According to NIBA, participants are statistically five times more likely to earn promotions than those who do not take part in the program and many former participants have commented on how rewarding the initiative has been for them.
Maria Parry, CEO of Austcover, is among the professionals to have entered the NIBA program as a mentor – speaking to Insurance Business, she said the “fantastic” experience had even inspired her to implement a formal mentorship program within her own brokerage.
“I loved the opportunity to help somebody become a better person, not only personally but professionally as well,” she said. “Now, we have our own mentor program internally which works really well so younger brokers can learn and get a bit of guidance from the more senior brokers.”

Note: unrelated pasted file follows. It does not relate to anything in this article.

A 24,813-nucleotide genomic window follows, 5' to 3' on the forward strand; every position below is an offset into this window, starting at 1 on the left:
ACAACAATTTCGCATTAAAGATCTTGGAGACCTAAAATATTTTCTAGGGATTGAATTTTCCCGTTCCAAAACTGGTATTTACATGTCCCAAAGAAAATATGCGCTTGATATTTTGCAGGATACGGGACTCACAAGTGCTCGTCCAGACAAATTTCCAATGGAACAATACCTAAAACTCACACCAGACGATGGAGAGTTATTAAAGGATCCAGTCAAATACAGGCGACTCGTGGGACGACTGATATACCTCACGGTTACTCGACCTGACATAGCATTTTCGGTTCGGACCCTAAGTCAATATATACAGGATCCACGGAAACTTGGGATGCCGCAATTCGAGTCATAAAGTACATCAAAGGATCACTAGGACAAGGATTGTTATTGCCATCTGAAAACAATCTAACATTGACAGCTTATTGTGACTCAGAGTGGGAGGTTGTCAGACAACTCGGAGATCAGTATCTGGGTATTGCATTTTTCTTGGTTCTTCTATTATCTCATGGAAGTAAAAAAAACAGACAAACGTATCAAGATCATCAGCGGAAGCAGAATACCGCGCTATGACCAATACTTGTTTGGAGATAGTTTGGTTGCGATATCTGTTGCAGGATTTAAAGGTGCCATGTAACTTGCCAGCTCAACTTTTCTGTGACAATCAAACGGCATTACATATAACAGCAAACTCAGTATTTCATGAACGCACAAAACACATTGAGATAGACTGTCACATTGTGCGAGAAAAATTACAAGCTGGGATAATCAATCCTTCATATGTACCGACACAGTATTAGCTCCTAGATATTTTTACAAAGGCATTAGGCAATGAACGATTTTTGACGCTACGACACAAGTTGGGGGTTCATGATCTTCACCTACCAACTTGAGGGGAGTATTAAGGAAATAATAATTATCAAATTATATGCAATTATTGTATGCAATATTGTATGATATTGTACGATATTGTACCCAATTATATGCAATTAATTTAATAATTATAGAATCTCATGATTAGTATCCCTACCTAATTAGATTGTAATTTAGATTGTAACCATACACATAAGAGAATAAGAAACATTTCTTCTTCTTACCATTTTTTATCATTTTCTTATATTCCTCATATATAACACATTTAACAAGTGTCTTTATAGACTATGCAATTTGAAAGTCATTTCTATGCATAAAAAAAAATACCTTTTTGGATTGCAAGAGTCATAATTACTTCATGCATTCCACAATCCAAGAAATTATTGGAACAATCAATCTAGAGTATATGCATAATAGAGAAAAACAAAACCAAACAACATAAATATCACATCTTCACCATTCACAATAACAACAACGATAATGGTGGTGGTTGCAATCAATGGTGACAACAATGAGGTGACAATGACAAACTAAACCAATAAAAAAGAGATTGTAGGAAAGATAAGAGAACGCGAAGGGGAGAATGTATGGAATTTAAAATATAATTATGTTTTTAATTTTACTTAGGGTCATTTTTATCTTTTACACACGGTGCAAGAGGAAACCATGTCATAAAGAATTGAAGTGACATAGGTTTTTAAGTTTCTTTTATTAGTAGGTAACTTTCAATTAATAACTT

ANZIIF mentoring program
The Australian and New Zealand Institute of Insurance and Finance (ANZIIF) also offers its CIP members the opportunity to participate in a formal mentorship program.
Over a three-month period, mentees receive career guidance from an experienced and impartial professional who will help them identify goals, consider different career pathways, build invaluable networking skills and gain professional confidence.
For mentors, they’ll be opening themselves up to the new generation of insurance professionals while also making their professional community stronger, more vibrant and more resilient.
“As an ANZIIF mentor, you’re not just giving back to the insurance community, you’re also honing your leadership, listening and advising skills each time you meet with your mentee,” says ANZIIF.
Participants of the ANZIIF mentoring program are also eligible for five CIP points per program.
Often arising organically over time, informal mentorships regularly see one professional benefit from the guidance of a more senior figure, or even a peer, without any set guidelines or goals.